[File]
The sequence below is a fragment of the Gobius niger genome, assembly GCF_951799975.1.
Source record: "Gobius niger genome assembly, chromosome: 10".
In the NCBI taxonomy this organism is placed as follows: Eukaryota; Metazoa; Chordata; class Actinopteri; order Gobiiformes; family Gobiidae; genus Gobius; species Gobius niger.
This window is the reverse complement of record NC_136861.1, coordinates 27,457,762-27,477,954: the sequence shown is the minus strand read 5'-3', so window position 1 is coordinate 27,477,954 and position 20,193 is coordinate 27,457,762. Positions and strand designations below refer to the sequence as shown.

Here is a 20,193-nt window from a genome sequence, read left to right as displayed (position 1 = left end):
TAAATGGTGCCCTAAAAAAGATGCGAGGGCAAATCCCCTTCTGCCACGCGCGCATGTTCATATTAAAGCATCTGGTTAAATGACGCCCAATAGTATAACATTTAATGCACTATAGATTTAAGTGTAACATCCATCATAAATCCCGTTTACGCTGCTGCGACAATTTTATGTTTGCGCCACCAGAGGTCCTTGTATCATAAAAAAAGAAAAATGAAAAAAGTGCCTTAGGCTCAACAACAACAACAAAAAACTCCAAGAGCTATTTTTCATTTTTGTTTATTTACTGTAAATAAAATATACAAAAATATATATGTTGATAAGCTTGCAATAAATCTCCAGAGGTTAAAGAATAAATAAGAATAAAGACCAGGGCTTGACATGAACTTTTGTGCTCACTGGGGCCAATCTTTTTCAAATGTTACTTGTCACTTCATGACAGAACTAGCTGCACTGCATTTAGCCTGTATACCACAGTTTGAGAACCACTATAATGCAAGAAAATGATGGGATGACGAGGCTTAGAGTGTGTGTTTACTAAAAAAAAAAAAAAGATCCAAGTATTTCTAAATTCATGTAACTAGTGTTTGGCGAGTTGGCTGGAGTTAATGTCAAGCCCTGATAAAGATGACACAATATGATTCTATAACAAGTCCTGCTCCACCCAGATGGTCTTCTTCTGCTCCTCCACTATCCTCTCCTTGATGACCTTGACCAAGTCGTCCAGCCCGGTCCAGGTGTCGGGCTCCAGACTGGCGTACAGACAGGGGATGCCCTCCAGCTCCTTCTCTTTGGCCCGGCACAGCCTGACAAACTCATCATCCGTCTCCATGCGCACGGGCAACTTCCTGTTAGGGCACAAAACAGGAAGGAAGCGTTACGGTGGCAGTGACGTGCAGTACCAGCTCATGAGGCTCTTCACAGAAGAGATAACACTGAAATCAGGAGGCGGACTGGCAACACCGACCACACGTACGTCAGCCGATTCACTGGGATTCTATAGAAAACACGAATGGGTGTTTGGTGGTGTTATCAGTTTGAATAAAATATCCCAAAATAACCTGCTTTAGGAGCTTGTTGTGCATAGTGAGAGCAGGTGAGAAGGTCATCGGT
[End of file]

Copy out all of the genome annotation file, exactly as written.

The sequence below is a fragment of the Gobius niger genome, assembly GCF_951799975.1.
Source record: "Gobius niger genome assembly, chromosome: 10".
In the NCBI taxonomy this organism is placed as follows: Eukaryota; Metazoa; Chordata; class Actinopteri; order Gobiiformes; family Gobiidae; genus Gobius; species Gobius niger.
This window is the reverse complement of record NC_136861.1, coordinates 27,457,762-27,477,954: the sequence shown is the minus strand read 5'-3', so window position 1 is coordinate 27,477,954 and position 20,193 is coordinate 27,457,762. Positions and strand designations below refer to the sequence as shown.

Here is a 20,193-nt window from a genome sequence, read left to right as displayed (position 1 = left end):
TAAATGGTGCCCTAAAAAAGATGCGAGGGCAAATCCCCTTCTGCCACGCGCGCATGTTCATATTAAAGCATCTGGTTAAATGACGCCCAATAGTATAACATTTAATGCACTATAGATTTAAGTGTAACATCCATCATAAATCCCGTTTACGCTGCTGCGACAATTTTATGTTTGCGCCACCAGAGGTCCTTGTATCATAAAAAAAGAAAAATGAAAAAAGTGCCTTAGGCTCAACAACAACAACAAAAAACTCCAAGAGCTATTTTTCATTTTTGTTTATTTACTGTAAATAAAATATACAAAAATATATATGTTGATAAGCTTGCAATAAATCTCCAGAGGTTAAAGAATAAATAAGAATAAAGACCAGGGCTTGACATGAACTTTTGTGCTCACTGGGGCCAATCTTTTTCAAATGTTACTTGTCACTTCATGACAGAACTAGCTGCACTGCATTTAGCCTGTATACCACAGTTTGAGAACCACTATAATGCAAGAAAATGATGGGATGACGAGGCTTAGAGTGTGTGTTTACTAAAAAAAAAAAAAAGATCCAAGTATTTCTAAATTCATGTAACTAGTGTTTGGCGAGTTGGCTGGAGTTAATGTCAAGCCCTGATAAAGATGACACAATATGATTCTATAACAAGTCCTGCTCCACCCAGATGGTCTTCTTCTGCTCCTCCACTATCCTCTCCTTGATGACCTTGACCAAGTCGTCCAGCCCGGTCCAGGTGTCGGGCTCCAGACTGGCGTACAGACAGGGGATGCCCTCCAGCTCCTTCTCTTTGGCCCGGCACAGCCTGACAAACTCATCATCCGTCTCCATGCGCACGGGCAACTTCCTGTTAGGGCACAAAACAGGAAGGAAGCGTTACGGTGGCAGTGACGTGCAGTACCAGCTCATGAGGCTCTTCACAGAAGAGATAACACTGAAATCAGGAGGCGGACTGGCAACACCGACCACACGTACGTCAGCCGATTCACTGGGATTCTATAGAAAACACGAATGGGTGTTTGGTGGTGTTATCAGTTTGAATAAAATATCCCAAAATAACCTGCTTTAGGAGCTTGTTGTGCATAGTGAGAGCAGGTGAGAAGGTCATCGGT